[Full-Disclosure] Security Industry Under Scrutiny: Part One

From: John.Airey@rnib.org.uk
Date: 11/07/02


From: John.Airey@rnib.org.uk (John.Airey@rnib.org.uk)
Date: Thu, 7 Nov 2002 11:01:48 -0000


> -----Original Message-----
> From: sockz loves you [mailto:sockz@email.com]
> Sent: 07 November 2002 10:13
> To: full-disclosure@lists.netsys.com
> Cc: vuln-dev@securityfocus.com; vulnwatch@vulnwatch.org;
> bugtraq@securityfocus.com
> Subject: [Full-Disclosure] Security Industry Under Scrutiny: Part One
>
>
> Hello Full-Disclosure.
*snip the rest - it goes downhill from here*

Well Sockz, you've made some interesting points, although I would have to
admit that there is at least as much noise in your posts as anyone elses, if
not more.

This would be a good time to give a far more reasoned argument for Full
Disclosure than the one you have given, even if you are a troll or
flame-baiter.

I shall make two important points, the historical basis for Full Disclosure
and comparisons with other parts of life (there is more to life than
computers, so my wife tells me...)

First of all, is there any historical basis for Full Disclosure? Yes, and
I'll give the example of the translation of the Bible into English. At the
time it was opposed by the church of Rome because they would lose their
power over the people. They could read for themselves that salvation didn't
come through the church or even its traditions (A modern day equivalent
would be what Microsoft and others are attempting with Palladium, ie you
trust us to supply you with "good" code, everyone elses is "bad"! That is a
swipe at Microsoft in case anyone thinks otherwise).

Now we have thousands of weird cults with all kinds of odd beliefs (eg the
Wacko from Waco) based on various misinterpretations of scripture. Should we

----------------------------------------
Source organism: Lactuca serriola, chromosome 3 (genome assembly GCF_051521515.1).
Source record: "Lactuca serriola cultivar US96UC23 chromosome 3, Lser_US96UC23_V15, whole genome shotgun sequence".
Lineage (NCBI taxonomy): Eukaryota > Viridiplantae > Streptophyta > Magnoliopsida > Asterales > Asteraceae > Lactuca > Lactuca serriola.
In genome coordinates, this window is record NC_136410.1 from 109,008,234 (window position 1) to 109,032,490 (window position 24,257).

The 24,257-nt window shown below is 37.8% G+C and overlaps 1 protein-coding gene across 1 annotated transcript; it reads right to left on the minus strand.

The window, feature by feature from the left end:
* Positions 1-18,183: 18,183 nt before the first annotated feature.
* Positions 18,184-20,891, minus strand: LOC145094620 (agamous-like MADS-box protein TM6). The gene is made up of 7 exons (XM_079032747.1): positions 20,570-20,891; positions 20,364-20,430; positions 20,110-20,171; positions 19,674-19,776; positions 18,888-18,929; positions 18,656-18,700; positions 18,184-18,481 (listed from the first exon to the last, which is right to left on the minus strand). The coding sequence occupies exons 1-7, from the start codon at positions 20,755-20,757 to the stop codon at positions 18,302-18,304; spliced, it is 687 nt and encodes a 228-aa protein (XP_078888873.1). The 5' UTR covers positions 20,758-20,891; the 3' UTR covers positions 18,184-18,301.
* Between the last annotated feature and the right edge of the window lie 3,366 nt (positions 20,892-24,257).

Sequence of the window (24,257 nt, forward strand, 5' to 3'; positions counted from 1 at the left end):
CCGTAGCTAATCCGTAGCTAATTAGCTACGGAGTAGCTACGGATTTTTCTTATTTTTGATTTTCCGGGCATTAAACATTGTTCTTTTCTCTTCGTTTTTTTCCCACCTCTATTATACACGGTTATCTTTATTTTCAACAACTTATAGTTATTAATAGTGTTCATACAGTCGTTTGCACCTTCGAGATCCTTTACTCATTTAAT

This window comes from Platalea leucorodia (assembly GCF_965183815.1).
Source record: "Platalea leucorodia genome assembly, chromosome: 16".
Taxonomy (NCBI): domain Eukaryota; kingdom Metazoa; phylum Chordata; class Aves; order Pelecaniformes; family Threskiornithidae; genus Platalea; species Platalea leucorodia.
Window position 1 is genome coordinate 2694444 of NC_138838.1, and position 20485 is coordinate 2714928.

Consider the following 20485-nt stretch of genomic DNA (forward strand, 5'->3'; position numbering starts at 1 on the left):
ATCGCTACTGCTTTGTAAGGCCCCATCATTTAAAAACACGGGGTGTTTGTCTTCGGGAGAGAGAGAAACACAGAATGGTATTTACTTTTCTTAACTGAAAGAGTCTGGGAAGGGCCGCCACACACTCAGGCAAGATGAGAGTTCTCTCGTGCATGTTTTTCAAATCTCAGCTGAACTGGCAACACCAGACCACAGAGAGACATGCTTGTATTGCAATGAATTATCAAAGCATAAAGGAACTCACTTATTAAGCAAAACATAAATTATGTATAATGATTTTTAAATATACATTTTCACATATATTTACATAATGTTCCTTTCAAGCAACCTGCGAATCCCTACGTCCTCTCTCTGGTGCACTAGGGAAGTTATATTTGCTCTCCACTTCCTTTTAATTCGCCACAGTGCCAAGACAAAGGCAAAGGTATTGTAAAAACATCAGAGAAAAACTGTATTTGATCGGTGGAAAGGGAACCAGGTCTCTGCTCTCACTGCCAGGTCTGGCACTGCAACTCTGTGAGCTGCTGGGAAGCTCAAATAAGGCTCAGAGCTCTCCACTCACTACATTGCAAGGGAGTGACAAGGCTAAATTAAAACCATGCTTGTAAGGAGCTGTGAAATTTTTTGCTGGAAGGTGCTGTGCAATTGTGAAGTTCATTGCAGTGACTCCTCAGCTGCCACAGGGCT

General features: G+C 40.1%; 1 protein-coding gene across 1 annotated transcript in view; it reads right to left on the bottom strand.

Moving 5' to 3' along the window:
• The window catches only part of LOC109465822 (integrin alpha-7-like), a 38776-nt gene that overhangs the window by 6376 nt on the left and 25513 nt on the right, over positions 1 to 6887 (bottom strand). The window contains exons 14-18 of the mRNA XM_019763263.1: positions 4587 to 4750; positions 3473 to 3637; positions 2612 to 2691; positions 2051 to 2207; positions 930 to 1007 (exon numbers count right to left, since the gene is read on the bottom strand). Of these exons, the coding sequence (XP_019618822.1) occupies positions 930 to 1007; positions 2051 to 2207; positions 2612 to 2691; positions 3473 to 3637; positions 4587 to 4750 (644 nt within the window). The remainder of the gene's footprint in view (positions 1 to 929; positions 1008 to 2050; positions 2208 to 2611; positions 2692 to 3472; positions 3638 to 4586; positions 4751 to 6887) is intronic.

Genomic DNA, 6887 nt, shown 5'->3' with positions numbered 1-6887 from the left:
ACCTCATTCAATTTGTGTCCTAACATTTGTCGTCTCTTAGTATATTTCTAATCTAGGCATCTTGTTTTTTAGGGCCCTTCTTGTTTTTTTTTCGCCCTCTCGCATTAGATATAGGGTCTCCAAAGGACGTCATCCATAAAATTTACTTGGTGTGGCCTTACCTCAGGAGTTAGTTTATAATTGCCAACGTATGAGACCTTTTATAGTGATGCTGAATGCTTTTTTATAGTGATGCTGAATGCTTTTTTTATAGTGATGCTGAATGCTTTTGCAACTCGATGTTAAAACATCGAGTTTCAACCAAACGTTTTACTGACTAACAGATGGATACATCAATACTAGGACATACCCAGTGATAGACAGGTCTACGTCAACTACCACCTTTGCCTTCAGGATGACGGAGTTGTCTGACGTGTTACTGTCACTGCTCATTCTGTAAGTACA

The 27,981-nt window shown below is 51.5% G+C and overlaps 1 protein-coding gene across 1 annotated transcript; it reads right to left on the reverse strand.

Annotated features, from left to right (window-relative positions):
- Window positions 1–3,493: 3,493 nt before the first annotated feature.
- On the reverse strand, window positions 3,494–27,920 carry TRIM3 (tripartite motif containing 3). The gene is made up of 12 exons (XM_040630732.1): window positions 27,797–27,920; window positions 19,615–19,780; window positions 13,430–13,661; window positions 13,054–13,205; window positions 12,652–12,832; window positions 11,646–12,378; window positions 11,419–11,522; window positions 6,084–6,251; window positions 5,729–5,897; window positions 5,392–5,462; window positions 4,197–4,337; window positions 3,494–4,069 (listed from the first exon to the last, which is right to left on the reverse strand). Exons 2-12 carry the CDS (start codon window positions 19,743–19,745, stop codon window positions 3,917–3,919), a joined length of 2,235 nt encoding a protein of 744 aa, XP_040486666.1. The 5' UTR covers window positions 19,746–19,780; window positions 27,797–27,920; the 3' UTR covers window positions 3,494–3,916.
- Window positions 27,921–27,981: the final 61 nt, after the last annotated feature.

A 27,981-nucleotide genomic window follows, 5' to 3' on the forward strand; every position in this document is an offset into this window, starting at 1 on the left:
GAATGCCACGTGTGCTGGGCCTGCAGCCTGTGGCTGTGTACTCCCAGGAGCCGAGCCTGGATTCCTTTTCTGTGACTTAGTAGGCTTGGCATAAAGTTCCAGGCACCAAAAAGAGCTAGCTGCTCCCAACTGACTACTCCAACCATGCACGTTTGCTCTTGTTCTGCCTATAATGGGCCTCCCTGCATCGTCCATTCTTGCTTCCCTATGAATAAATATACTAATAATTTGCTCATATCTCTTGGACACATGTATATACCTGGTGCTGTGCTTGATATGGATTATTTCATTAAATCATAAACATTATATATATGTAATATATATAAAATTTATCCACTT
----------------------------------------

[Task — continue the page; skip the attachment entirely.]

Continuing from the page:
revert to the old system, where there was only one church and people were
told what to believe? Clearly there are disadvantages and advantages to
allowing people to find things out for themselves.

The situation with information about computer systems is much the same
today. Do we trust one mega-corporation to tell us what it wants us to
believe, or do we trust each other to share information to benefit each
other with the risk that someone might abuse it?

Second, can you compare this to other parts of life. Would you oppose
someone making public the problems with Ford Explorer tyres, as this would
"inconvenience" Ford into making safer tyres? Would you prevent the sale of
Swiss Army knifes on the grounds that someone could injure another person?
Would you censor the media so that only state approved information would get
published? Some countries still do that, but we don't consider them free.

Of course, here in the UK we're into banning everything. We banned handguns
nationally (thus losing ourselves Olympic medals) because one mad person
slaughtered an infant school class (I have a young boy in infant school, so
don't think I'm completely heartless, nor would I wish a gun culture like
the US which is depopulating that country at an alarming rate). We banned
any sharp instruments on planes even though you can probably do much more
harm with a tray table (not that I've tried).

I spend most of my working day on security issues, that is very inconvenient
to me, but what would be more inconvenient would be a system that was
attacked and I was completely ignorant as to how it was done.

There is nothing wrong with the security community that is any different to
the rest of mankind. (personkind for the PC). If anything, more transparency
like the Full Disclosure list is needed as those intent on damage are
already trading their information through other means. Unfortunately vested
interests have taken over some of the security lists so that only
information that makes the owners look good gets out (you know who you are).

I once heard it said that real freedom is the freedom to do what is right,
which of course requires knowledge in the first place.

-
John Airey, BSc (Jt Hons), CNA, RHCE
Internet systems support officer, ITCSD, Royal National Institute of the
Blind,
Bakewell Road, Peterborough PE2 6XU,
Tel.: +44 (0) 1733 375299 Fax: +44 (0) 1733 370848 John.Airey@rnib.org.uk

If we could learn one thing from September 11th 2001, it would be the utter
absurdity of moral relativism.

-

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